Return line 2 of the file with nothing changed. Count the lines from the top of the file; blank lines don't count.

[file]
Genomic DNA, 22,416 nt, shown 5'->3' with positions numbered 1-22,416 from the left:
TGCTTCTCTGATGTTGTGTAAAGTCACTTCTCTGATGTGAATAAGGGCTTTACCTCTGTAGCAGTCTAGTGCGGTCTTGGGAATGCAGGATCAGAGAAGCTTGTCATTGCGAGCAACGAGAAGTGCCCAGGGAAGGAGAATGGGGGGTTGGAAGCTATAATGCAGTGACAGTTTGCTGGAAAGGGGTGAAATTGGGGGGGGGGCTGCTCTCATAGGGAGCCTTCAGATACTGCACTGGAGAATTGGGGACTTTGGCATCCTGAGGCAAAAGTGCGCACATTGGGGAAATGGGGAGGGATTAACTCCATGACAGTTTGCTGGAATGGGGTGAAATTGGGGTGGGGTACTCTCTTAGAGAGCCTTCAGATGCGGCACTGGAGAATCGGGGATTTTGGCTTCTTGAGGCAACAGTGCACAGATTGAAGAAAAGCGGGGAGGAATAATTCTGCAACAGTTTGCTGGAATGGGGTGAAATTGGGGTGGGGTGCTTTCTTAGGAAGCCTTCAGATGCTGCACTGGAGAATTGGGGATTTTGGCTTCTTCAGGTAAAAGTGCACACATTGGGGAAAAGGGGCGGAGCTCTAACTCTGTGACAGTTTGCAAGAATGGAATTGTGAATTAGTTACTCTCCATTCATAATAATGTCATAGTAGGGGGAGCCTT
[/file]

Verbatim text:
TGCTTCTCTGATGTTGTGTAAAGTCACTTCTCTGATGTGAATAAGGGCTTTACCTCTGTAGCAGTCTAGTGCGGTCTTGGGAATGCAGGATCAGAGAAGCTTGTCATTGCGAGCAACGAGAAGTGCCCAGGGAAGGAGAATGGGGGGTTGGAAGCTATAATGCAGTGACAGTTTGCTGGAAAGGGGTGAAATTGGGGGGGGGGCTGCTCTCATAGGGAGCCTTCAGATACTGCACTGGAGAATTGGGGACTTTGGCATCCTGAGGCAAAAGTGCGCACATTGGGGAAATGGGGAGGGATTAACTCCATGACAGTTTGCTGGAATGGGGTGAAATTGGGGTGGGGTACTCTCTTAGAGAGCCTTCAGATGCGGCACTGGAGAATCGGGGATTTTGGCTTCTTGAGGCAACAGTGCACAGATTGAAGAAAAGCGGGGAGGAATAATTCTGCAACAGTTTGCTGGAATGGGGTGAAATTGGGGTGGGGTGCTTTCTTAGGAAGCCTTCAGATGCTGCACTGGAGAATTGGGGATTTTGGCTTCTTCAGGTAAAAGTGCACACATTGGGGAAAAGGGGCGGAGCTCTAACTCTGTGACAGTTTGCAAGAATGGAATTGTGAATTAGTTACTCTCCATTCATAATAATGTCATAGTAGGGGGAGCCTT